3 In this book Guy Scott accurately details the reasons for the rise and decline of country fairs throughout Canada. More importantly he highlights changes to the profiles of the fairs and the people who attend them. In the early 19th century, for example, Fair Boards focused mainly on the needs of the rural community with educational exhibits intended to promote improvement and scientific development. Changing demographics, however, called for changes to meet the needs of Canada’s growing urban centres. Over time the success of the country fair came to be measured less by the size of the farm equipment display and more by the size of the midway. In that regard, Scott takes us past the spieler and behind the curtain to shed light on the lives of the sideshow denizens. Noting the impact of the electric light bulb on the operation and appeal of fairs, he points to the allure of the multi-coloured lights on the Ferris wheel and flashing lights on the various games of chance. Today, country fair organizers focus on attracting urban dwellers to the countryside to introduce them to the origins of their food; the required entertainment sweetens the deal.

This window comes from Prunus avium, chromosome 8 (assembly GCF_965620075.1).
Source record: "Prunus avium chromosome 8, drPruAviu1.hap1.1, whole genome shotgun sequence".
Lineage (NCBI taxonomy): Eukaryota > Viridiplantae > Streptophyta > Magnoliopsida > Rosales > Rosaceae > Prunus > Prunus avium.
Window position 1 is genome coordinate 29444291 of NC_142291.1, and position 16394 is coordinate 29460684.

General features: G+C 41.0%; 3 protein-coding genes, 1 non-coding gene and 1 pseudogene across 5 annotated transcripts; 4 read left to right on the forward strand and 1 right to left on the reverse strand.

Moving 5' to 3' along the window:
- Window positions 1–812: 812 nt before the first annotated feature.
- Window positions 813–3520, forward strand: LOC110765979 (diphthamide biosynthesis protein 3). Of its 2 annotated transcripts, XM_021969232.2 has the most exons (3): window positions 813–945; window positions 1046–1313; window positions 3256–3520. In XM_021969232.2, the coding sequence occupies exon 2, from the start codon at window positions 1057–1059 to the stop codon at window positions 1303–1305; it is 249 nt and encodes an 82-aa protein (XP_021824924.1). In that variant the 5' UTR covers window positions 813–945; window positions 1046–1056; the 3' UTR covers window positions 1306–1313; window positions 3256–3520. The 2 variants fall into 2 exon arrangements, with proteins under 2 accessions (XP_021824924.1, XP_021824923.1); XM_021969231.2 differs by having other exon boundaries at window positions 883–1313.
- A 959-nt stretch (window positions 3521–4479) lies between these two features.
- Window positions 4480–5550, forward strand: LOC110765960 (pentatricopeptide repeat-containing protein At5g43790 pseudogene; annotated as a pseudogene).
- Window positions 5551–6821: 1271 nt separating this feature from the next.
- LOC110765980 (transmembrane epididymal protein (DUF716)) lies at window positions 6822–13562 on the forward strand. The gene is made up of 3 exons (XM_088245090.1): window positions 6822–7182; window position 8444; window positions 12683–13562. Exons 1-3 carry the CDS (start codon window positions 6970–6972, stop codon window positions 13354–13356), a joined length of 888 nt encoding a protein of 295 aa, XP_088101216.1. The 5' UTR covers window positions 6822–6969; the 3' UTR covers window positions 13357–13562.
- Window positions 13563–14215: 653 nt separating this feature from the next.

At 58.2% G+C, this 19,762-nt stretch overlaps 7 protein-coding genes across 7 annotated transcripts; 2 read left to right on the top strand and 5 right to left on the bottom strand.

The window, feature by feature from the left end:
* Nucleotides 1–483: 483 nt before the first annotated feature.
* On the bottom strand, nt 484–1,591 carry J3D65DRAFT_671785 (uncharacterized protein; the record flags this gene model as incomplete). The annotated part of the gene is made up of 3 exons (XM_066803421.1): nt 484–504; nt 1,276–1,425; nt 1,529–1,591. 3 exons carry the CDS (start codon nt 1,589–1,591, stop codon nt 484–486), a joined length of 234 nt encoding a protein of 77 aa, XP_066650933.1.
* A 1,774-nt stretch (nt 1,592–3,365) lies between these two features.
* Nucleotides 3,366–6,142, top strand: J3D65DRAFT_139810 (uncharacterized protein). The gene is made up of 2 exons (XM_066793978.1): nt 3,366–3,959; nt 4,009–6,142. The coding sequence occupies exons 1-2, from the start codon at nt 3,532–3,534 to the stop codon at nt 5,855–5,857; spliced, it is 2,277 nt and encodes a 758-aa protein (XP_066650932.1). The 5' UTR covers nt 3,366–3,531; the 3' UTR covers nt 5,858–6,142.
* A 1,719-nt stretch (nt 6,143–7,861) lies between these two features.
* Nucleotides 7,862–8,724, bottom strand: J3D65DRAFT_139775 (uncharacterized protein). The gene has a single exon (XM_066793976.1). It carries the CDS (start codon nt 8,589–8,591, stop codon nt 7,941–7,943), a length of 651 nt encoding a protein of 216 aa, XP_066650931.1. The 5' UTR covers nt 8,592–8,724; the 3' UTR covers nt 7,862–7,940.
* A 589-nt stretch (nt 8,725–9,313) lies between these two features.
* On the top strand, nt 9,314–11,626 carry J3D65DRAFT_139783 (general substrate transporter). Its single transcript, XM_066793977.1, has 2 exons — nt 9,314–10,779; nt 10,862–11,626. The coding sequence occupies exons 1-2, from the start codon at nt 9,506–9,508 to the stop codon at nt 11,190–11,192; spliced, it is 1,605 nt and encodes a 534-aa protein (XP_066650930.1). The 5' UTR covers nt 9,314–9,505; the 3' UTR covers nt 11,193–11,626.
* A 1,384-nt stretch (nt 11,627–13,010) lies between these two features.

4 Country fairs have changed in other ways as well. Competition from other forms of entertainment with much better funding is decidedly a factor in whether or not country fairs continue to operate. While the volunteer has always played a role in the local fair, Scott advises that volunteers now figure more prominently than ever as they assume responsibility for organizing country fairs of all sizes. Throughout the years the success of the country fair has often depended on assistance from the various levels of government, particularly in the face of economic disasters such as the 1930s Depression; time will tell if that will continue. Sadly, Scott points out that when country fairs fail to measure up, organizers often watch their fairgrounds become development lands (as was the case in my hometown when a condominium building was erected on the grounds where the fair was once held).